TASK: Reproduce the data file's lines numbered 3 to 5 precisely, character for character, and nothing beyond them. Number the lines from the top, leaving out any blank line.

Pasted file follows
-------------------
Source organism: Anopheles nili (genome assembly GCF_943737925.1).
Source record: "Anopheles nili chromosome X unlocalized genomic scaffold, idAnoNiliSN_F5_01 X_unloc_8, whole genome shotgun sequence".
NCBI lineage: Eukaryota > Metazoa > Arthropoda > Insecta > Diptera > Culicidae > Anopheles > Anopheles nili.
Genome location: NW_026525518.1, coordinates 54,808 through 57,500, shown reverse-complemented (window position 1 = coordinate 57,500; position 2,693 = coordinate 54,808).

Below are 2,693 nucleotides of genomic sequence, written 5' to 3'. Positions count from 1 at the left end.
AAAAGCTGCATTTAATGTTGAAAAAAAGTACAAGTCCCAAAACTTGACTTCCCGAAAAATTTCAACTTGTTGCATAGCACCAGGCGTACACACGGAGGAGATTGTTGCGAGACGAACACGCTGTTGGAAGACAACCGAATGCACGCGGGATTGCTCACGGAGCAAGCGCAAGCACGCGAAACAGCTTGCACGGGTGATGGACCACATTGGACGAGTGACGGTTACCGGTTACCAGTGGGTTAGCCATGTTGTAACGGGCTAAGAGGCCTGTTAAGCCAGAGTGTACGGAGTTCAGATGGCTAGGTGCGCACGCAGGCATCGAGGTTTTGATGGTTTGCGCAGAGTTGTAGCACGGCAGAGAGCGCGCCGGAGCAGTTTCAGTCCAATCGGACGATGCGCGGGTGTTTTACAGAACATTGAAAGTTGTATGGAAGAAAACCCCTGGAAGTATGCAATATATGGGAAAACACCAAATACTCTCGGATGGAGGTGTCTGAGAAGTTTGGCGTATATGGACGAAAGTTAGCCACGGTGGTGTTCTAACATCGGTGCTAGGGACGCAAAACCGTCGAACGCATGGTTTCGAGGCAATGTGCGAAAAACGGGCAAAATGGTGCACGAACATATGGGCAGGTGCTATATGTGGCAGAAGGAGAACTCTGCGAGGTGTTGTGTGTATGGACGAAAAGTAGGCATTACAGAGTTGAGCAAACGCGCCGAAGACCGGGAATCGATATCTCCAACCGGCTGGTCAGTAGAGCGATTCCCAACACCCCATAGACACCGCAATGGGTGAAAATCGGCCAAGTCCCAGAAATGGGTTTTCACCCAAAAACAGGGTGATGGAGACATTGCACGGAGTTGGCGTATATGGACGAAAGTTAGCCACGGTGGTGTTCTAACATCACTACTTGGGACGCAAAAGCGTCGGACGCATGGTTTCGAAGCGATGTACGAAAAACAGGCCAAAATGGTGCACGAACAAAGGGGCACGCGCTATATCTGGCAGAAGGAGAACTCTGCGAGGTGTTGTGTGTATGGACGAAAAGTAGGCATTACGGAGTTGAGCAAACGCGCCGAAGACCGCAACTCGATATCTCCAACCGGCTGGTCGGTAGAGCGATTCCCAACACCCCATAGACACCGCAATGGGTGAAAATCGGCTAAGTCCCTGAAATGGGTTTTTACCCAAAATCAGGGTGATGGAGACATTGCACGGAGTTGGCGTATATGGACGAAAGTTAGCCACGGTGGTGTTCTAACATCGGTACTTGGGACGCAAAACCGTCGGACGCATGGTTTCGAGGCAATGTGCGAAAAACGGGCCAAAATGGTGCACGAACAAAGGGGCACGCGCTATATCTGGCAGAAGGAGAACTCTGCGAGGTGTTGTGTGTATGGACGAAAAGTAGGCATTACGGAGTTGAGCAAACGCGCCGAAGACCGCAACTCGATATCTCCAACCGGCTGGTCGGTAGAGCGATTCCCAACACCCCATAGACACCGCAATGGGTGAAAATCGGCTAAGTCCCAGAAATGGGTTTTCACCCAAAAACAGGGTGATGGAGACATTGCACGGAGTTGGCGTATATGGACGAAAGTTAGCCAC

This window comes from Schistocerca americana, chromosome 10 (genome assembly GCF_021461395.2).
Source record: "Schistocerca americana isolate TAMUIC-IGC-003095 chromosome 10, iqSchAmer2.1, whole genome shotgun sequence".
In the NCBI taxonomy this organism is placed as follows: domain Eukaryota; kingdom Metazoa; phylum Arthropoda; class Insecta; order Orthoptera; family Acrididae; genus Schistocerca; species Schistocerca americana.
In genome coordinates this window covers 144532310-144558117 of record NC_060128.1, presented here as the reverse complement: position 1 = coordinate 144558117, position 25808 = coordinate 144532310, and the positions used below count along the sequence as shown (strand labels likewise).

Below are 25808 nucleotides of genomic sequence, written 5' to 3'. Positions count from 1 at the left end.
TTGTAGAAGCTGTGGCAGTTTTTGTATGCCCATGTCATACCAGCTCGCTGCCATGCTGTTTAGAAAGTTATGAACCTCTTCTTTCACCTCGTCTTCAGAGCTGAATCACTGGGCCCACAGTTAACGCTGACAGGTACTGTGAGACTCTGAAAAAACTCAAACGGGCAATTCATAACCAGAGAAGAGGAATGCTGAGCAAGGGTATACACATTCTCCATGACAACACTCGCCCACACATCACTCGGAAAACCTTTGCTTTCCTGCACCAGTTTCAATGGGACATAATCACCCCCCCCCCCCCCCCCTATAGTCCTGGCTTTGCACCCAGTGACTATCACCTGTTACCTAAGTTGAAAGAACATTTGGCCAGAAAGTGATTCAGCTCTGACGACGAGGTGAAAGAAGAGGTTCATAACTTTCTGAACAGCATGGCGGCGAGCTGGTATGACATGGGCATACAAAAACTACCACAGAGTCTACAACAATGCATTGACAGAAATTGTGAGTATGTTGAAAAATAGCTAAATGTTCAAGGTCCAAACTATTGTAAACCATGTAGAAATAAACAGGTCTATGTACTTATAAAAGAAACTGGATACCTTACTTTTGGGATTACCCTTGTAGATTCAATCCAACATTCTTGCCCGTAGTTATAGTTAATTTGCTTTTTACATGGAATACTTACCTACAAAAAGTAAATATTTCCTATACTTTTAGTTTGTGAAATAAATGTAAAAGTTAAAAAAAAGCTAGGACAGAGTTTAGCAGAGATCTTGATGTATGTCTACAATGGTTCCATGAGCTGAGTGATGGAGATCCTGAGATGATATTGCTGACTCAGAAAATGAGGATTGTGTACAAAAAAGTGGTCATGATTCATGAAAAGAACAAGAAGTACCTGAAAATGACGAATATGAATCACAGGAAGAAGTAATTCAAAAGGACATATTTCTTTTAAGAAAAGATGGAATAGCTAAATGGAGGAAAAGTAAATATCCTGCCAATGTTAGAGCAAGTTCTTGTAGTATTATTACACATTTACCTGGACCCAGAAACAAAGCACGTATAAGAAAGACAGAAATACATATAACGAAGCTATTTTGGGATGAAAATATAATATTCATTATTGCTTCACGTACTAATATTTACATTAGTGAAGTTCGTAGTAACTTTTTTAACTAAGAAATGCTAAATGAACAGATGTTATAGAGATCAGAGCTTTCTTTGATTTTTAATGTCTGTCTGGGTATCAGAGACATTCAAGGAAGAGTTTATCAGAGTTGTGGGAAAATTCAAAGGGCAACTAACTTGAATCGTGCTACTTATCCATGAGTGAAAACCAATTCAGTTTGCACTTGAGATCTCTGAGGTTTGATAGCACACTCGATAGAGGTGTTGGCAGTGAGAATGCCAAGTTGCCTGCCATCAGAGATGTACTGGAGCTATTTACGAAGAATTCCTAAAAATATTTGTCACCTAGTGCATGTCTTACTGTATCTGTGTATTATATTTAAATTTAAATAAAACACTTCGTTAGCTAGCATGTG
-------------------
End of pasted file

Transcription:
NCBI lineage: Eukaryota > Metazoa > Arthropoda > Insecta > Diptera > Culicidae > Anopheles > Anopheles nili.
Genome location: NW_026525518.1, coordinates 54,808 through 57,500, shown reverse-complemented (window position 1 = coordinate 57,500; position 2,693 = coordinate 54,808).

Below are 2,693 nucleotides of genomic sequence, written 5' to 3'. Positions count from 1 at the left end.